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Illegal Airbnb operator loses bid to rejoin Vancouver short-term rental market

Airbnb operator loses bid

The owner of two Vancouver apartments who pleaded guilty in 2022 to illegally operating short-term rentals in both units argued unsuccessfully Tuesday with three city councillors to allow him to obtain a licence to list one of his properties again on Airbnb.

Council’s business licence review panel heard that Anuj Chopra entered guilty pleas in March 2022 to operating a short-term rental without a licence in a building at 188 Keefer St. and in another building a few blocks away at 688 Abbott St.

Chopra has since applied to list the Abbott Street property again.

But a city bylaw dictates that the city’s chief licence inspector — Sarah Hicks — must deny any application for a business licence if an owner was convicted of operating an illegal short-term rental within the past five years.

At the same time, Chopra is given the right to argue his case before the panel, which he did Tuesday, first apologizing to councillors Lisa Dominato, Christine Boyle and Rebecca Bligh before he asked for their support.

“I stand before you all with humility and profound acknowledgement of my past missteps,” he said, noting he has since studied the city’s bylaw.

“I’m asking for an opportunity where I can showcase that someone who’s done a mistake unknowingly…has the ability to come forward and fix those mistakes and make sure those are not repeated.”

Before the councillors unanimously rejected Chopra’s request, they heard from Hicks, who outlined the city’s history with Chopra regarding audits of his two properties, which began in August 2020.

Both audits showed non-compliance with the city’s short-term rental regulations.

Hicks referred to screenshots taken by city investigators of online bookings at the Abbott Street property where guests had stayed between July 2021 and October 2022, while Chopra’s licence had been suspended.

Chopra’s guilty pleas also came with a judge’s order that he not market or use his properties for short-term rental for at least one year.

The panel heard that even without Chopra’s guilty pleas, Hicks would have still recommended he not receive a licence because she said he continued to show a disregard for the bylaw.

Pots and pans

In stating her reasons for rejecting Chopra’s request, Bligh argued that she didn’t believe the Abbott Street property was Chopra’s principal residence, which is a requirement under the city’s bylaw to allow it to be rented on the short-term market.

She pointed to a guest’s review, who noted there were no pots or pans during the stay.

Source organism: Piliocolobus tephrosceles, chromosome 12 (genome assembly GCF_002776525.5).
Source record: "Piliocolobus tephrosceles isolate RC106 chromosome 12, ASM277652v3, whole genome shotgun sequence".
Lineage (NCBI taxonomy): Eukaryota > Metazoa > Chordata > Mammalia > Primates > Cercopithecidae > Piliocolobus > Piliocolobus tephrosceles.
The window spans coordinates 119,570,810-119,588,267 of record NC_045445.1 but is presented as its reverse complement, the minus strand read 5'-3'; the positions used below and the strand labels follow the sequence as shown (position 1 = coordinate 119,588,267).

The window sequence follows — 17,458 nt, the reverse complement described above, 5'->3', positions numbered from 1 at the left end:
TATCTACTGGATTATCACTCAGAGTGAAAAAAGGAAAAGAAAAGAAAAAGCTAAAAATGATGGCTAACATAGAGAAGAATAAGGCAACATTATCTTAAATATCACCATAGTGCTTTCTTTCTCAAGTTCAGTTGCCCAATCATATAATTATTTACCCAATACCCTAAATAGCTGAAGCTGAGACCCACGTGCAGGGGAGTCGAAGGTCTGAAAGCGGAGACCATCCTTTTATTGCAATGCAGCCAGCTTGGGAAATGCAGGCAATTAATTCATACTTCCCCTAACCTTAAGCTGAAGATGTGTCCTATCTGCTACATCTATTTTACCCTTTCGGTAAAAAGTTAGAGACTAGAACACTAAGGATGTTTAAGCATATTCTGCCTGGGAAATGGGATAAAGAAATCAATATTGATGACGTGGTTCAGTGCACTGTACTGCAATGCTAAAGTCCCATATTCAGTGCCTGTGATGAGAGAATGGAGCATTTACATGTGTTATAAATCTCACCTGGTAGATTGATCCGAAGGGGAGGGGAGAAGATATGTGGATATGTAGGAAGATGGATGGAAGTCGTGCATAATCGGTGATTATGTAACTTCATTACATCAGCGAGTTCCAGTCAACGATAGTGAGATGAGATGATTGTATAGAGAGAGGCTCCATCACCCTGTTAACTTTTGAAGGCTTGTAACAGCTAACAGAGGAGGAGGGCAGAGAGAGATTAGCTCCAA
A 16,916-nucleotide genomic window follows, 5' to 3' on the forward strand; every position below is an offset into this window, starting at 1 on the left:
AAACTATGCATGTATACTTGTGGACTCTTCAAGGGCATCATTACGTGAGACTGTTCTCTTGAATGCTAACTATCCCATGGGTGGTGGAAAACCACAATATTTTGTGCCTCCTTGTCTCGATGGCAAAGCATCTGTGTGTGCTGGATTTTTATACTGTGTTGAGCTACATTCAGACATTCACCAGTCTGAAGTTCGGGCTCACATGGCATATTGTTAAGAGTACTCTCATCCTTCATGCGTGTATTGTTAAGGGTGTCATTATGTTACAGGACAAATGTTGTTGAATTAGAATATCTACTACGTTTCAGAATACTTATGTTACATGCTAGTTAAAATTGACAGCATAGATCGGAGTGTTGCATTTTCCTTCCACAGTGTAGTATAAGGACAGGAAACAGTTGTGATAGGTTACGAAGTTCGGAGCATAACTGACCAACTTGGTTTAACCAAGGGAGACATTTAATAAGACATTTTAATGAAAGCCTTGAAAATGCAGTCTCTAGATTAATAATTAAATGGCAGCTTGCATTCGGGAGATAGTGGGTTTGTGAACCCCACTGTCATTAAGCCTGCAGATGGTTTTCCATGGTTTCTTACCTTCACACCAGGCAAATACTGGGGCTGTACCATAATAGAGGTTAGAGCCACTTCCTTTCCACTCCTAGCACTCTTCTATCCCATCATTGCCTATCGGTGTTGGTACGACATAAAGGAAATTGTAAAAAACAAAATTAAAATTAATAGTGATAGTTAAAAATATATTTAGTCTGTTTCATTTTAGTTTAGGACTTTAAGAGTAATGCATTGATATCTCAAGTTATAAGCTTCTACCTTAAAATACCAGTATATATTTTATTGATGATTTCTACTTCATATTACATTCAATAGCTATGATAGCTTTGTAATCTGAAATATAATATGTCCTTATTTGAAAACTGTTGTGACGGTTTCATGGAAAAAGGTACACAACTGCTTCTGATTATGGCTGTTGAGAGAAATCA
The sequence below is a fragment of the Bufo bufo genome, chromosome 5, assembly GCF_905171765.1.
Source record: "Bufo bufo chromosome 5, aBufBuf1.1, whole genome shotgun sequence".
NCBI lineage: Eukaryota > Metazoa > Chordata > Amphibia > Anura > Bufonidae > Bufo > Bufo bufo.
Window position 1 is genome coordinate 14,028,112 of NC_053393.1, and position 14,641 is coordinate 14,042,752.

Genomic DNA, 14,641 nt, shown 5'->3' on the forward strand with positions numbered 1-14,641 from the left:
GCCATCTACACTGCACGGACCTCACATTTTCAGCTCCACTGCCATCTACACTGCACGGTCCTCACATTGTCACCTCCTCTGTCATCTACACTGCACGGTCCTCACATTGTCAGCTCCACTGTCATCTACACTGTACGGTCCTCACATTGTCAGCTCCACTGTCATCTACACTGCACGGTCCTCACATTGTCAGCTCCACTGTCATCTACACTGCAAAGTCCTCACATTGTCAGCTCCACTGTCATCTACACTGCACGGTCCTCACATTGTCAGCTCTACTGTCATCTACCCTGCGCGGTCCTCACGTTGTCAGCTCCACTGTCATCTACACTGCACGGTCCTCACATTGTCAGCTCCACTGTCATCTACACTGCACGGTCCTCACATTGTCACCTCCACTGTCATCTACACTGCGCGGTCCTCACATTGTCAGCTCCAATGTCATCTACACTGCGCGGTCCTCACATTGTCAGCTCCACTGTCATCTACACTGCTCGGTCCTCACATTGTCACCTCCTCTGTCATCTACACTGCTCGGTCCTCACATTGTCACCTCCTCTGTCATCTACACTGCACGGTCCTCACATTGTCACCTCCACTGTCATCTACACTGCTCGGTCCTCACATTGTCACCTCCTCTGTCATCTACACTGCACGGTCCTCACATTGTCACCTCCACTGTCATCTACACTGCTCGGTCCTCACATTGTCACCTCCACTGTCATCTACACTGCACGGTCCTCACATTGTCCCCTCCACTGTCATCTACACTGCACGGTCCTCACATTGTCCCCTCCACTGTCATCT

“To me, there's no way you're living in the property without pots and pans,” Bligh told Chopra.

“I get we're talking over the period of maybe three or four years here — and memories can be a bit foggy in terms of timing — but I just don't think that the evidence shows that we have heard exactly what the truth and facts are to the situation.”

Boyle and Dominato both agreed with Bligh, with Boyle saying the city’s regulations exist “for good reason,” noting the city’s housing crisis and the need for long-term rental accommodations.

The city’s stated intention of the bylaw was focused on encouraging owners with available rental space to place it on the long-term rental market, while at the same time allowing law-abiding citizens to gain extra income from Airbnb and other home-sharing platforms.

The current annual fee for a short-term rental licence is $1,000.

'Shocking and sad'

Outside the council chamber, Chopra said he was disappointed in the panel’s decision, arguing he was providing accommodations for people. His plan was to put one of the two bedrooms in the Abbott Street apartment on Airbnb.

“It was really shocking and sad for business owners who are trying to pay taxes, property taxes and provide housing by purchasing places and putting them [up for] rent,” he said. “[The panel] didn’t see that side.”

Chopra said he and his wife bought the Abbott Street property in 2017 and maintained it as their principal residence. He said the couple only listed the apartment on Airbnb when they were out of town.

“There were times I was travelling and I wasn't living there,” he said. “I didn't have to live there the whole year. I had to live there six months to meet that it was my principal residence and I was living there for that period.”

The Keefer Street property, he said, is occupied by a long-time renter.



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